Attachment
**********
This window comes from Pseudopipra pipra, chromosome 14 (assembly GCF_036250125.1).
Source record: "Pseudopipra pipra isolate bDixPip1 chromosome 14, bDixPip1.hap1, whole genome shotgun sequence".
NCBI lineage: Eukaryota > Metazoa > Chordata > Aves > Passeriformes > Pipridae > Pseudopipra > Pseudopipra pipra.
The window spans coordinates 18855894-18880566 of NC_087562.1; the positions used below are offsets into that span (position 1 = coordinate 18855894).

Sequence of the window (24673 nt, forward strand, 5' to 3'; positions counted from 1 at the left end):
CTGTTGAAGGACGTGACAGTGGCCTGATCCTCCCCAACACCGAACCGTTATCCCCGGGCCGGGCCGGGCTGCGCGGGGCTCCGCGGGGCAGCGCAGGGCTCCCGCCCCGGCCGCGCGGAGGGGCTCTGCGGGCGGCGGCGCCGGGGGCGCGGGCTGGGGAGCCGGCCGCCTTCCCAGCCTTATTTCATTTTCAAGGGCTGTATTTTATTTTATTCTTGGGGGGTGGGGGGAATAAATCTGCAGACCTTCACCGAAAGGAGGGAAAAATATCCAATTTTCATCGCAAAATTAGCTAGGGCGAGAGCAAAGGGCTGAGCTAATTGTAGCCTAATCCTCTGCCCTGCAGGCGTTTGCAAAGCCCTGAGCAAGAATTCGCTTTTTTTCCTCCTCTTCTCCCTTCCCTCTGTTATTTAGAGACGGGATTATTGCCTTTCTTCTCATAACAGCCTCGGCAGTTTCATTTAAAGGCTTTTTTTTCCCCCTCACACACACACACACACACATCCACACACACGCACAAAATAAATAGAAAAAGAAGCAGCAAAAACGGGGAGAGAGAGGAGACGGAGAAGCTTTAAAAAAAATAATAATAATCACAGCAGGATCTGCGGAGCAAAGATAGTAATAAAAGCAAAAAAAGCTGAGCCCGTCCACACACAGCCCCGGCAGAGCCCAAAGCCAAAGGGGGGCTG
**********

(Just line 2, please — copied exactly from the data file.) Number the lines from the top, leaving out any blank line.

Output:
Source record: "Pseudopipra pipra isolate bDixPip1 chromosome 14, bDixPip1.hap1, whole genome shotgun sequence".